By making sure he has space and time around his creative endeavours, West re-centered his work so that the moments he sat down to create were genuinely treasured ones. In the past he would sometimes fight to come up with the next idea, building up a negative connotation with creation. “Creativity can become your frustrated place instead of your safe place,” he warns.
The great benefit of West’s unrelenting appetite for new creative enterprises is his ability to adapt to a wide range of tasks. From learning guitar by breaking down specific albums and practicing them by ear to re-programming and re-coding his computer, his approach is to boil these areas of interest down to their essential core, assimilate them into his work and see what fruitful combinations could be found between disciplines.
This ability to see things as pieces and parts has paid off. West’s sound and abilities are wide ranging as a musician, making him the choice person to call for certain gigs. “I feel like sometimes what I am is an expert parrot,” he muses. “I repeat and regurgitate stuff I've heard before, and then I mix things, and that's what starts to create these weird, complex combinations.” Once he hears something, it becomes a part of his tool set and he can pull it out and combine it with other sounds, textures and genres on the spot. In one guitar solo you might hear metal licks, BB King, John Mayer and a country twang, all sculpted together into one.
The innate ability to deliver what other people want has split his career into two areas; the sounds other people want him to make, and the sounds he makes for himself. His solo career lives in the ambient, indie singer-songwriter world, while much of his mainstream work is in the hip-hop and R&B scene. This duality is the thing he struggles with most in his career.
“How I look at it is like two supercomputers – you have two different ports and you have to invent a cable to connect the two of them. The most difficult part for me has been marrying the two worlds and finding the balance on the business side. Musically, I don't feel like I struggle as much, 'cause even when I struggle it's always about just pushing that extra mile. But definitely the difficulty always lies in the business.”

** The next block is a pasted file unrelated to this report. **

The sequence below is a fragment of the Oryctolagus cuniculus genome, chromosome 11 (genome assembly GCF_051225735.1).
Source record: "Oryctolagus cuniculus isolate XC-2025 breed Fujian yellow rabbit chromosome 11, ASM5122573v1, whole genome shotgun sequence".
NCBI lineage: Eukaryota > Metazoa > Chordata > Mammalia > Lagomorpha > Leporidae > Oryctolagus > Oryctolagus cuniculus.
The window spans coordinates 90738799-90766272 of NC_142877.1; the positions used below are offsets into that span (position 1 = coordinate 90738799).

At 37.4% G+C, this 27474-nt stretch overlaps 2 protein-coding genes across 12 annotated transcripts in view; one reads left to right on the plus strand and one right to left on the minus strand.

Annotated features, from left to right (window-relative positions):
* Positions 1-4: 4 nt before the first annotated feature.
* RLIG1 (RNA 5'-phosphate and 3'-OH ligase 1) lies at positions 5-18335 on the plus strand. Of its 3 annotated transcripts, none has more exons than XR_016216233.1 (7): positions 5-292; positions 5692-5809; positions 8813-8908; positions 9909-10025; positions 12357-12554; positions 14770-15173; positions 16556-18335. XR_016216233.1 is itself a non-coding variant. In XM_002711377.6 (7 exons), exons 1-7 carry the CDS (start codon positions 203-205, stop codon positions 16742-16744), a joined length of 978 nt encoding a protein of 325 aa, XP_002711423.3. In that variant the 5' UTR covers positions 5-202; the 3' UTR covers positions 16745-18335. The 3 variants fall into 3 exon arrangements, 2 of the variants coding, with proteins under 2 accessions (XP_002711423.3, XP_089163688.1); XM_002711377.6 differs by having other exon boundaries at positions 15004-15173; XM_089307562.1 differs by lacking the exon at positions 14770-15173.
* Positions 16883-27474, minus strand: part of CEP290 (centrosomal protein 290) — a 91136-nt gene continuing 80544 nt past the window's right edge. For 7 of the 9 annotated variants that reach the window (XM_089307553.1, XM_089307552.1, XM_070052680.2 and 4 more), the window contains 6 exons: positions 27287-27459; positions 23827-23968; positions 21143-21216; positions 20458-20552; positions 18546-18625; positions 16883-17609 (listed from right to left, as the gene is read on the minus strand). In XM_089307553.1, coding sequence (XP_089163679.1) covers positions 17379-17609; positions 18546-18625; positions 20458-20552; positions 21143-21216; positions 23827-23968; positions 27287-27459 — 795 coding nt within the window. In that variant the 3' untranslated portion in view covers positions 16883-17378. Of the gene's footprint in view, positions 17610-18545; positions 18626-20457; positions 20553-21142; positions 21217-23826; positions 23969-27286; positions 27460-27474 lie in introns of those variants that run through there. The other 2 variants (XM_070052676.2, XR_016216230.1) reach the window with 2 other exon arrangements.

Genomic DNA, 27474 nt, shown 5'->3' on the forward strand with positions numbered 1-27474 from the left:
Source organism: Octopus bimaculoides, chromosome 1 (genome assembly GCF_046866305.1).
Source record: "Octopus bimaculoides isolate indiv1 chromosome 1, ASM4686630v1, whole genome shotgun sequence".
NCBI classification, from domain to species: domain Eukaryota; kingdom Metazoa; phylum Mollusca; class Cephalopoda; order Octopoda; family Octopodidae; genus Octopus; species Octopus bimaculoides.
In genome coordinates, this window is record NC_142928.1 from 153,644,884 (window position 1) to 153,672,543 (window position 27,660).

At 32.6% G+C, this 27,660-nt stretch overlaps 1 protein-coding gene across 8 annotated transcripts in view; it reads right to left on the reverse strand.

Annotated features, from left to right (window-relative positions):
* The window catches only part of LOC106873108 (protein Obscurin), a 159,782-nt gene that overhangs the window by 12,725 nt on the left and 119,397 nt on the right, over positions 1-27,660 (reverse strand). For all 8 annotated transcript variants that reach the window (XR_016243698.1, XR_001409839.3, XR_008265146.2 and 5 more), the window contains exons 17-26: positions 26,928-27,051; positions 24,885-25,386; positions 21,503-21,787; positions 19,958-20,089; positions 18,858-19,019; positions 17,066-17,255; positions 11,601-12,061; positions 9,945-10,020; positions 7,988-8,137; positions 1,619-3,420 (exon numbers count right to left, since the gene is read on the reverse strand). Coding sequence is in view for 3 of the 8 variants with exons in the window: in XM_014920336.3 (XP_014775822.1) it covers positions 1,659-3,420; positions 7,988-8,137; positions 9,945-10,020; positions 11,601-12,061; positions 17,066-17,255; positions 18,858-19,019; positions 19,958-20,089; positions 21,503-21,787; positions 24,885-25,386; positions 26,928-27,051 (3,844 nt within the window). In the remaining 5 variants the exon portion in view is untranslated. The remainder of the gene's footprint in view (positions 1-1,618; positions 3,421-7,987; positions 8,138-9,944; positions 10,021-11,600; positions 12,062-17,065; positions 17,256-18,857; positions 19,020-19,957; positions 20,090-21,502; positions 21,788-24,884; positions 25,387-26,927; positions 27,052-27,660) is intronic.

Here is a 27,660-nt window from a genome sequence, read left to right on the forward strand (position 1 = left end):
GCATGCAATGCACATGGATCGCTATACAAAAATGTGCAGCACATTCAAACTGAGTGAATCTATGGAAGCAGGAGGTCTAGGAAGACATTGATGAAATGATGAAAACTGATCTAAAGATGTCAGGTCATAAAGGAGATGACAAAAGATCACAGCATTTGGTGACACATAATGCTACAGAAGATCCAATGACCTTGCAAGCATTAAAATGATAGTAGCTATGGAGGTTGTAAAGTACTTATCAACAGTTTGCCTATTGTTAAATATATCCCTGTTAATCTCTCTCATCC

“I've had deal offers and either people want me to be this musical genius on a mountain, and I'm not gonna make no money doing that, or people fully want to just popify me out. ‘Cut your afro off. Don't play guitar at all. You don't even have to make the beats. We'll get you beats and put you with a writer.’ That's horrible. I don't want to do that.”
He cites his experience in the music industry as having this same sort of duality. He speaks with reverence about independent artists such as Bon Iver, Bibio and Unknown Mortal Orchestra for their detail and creative freedom, but he’s also gone into major label sessions where a team of engineers and writers are on hand to execute the commercial aims of a track with calculated precision.
Justus’ mother, writer Charmelle Cofield, has penned songs for the likes of Whitney Houston and Beyoncé and has set the tone for the type of career professional he wants to be. “Both my mother and father have been in the music industry. My dad hit the drugs pretty heavy, so he kind of spiraled out. My mom switched from music to more entrepreneurial stuff. She started a business, and seeing her do that helped me realize that while you love music, nurturing these other ideas is important.”
Now back in Kansas City with his wife, “where seemingly nothing would happen,” West’s stretching back out, physically and musically. “I've actually placed five or six beats on pretty major artists. And it's cool because now I actually have the space to do me. Living in apartments in LA, I can't have a giant desk with fake grass. I have 20 guitars in here, a Fender Rhodes, my Prophet, two drum kits, a couple of basses... I couldn't do this in LA.”
Justus West onstage with 1500 or Nothin’ at Loop LA:
Keep up with Justus West on Instagram, YouTube and Twitter.
Text and interview: Erin Barra